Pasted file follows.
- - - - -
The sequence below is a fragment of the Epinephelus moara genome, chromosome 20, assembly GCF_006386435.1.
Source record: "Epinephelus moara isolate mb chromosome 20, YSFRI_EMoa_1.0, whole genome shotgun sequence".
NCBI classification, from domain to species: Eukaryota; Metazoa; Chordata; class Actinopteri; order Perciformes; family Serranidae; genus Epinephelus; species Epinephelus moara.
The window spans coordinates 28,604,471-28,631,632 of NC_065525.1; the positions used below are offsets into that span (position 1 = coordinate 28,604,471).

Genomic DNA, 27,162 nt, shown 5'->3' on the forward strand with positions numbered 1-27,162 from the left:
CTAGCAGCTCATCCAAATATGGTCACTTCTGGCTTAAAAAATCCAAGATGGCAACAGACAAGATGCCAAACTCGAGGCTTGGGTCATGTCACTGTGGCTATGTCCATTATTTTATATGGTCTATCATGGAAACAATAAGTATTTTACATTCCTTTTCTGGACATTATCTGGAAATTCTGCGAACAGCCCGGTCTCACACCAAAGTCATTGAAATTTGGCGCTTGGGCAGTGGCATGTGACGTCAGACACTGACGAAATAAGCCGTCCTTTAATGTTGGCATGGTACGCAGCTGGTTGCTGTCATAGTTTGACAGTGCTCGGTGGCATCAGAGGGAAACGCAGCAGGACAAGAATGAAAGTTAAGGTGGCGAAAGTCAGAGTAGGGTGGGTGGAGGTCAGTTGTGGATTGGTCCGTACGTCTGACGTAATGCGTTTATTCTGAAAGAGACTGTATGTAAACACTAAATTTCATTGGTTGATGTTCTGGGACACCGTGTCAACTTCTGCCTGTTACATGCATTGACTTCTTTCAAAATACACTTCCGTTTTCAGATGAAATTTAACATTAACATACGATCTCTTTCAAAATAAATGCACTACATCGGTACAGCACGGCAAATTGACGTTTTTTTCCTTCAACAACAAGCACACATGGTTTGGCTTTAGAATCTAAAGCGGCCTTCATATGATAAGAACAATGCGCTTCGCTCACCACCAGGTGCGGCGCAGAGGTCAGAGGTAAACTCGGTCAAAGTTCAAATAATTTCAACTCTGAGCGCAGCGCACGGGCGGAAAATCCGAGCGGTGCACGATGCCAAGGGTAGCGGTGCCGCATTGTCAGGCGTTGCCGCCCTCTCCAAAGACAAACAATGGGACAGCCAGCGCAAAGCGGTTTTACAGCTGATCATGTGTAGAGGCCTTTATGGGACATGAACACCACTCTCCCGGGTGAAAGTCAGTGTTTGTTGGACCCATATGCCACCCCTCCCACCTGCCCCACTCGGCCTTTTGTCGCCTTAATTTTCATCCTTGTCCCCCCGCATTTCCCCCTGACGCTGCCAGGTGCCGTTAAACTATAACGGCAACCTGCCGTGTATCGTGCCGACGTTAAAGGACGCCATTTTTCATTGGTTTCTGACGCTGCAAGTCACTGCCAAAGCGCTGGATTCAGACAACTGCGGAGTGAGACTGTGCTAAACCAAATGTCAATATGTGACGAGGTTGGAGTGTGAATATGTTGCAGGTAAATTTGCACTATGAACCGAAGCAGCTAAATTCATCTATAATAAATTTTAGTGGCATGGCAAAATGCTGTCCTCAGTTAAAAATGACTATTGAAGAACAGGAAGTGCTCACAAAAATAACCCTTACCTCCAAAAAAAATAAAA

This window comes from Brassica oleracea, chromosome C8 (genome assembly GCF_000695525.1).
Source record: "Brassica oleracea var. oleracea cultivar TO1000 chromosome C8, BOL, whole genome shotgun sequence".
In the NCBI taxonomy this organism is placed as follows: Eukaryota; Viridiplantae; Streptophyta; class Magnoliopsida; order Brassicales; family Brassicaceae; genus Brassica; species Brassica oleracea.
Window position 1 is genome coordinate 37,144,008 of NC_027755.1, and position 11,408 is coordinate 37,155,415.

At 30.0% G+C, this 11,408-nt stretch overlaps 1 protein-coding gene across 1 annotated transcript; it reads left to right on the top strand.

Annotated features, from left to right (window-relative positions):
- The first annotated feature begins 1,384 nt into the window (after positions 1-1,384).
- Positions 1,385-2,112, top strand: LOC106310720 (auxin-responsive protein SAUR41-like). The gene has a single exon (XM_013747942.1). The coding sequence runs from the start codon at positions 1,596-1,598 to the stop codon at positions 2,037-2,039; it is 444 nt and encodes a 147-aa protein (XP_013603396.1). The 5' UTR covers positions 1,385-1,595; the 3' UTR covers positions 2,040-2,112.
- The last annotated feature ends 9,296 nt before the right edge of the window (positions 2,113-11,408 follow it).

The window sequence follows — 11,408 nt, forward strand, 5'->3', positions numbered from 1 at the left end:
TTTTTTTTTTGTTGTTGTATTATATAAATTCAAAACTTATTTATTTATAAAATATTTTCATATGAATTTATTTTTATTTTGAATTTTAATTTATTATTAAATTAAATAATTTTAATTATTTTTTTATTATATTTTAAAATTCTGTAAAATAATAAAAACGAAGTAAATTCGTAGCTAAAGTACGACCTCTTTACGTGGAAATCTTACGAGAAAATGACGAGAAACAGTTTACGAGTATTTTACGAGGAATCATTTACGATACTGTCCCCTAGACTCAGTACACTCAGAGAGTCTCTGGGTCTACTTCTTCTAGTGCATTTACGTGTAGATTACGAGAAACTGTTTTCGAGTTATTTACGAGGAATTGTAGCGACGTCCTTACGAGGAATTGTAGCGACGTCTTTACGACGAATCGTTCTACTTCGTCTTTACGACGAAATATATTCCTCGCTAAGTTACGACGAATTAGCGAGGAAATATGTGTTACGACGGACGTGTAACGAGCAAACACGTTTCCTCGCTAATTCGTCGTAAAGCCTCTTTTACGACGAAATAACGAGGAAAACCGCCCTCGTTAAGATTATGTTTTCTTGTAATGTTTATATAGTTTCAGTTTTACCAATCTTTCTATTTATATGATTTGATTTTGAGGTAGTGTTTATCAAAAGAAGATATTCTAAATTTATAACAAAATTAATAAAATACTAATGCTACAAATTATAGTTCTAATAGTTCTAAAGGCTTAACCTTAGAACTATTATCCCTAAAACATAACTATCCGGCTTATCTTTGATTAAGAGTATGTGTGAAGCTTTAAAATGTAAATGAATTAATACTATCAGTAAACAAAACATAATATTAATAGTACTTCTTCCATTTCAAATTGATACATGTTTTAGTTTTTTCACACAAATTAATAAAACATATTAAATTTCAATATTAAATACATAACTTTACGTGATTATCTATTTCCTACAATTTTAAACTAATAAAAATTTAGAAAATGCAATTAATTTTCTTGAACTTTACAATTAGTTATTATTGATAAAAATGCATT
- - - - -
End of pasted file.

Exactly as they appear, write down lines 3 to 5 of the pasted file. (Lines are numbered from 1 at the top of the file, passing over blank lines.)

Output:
NCBI classification, from domain to species: Eukaryota; Metazoa; Chordata; class Actinopteri; order Perciformes; family Serranidae; genus Epinephelus; species Epinephelus moara.
The window spans coordinates 28,604,471-28,631,632 of NC_065525.1; the positions used below are offsets into that span (position 1 = coordinate 28,604,471).

Genomic DNA, 27,162 nt, shown 5'->3' on the forward strand with positions numbered 1-27,162 from the left: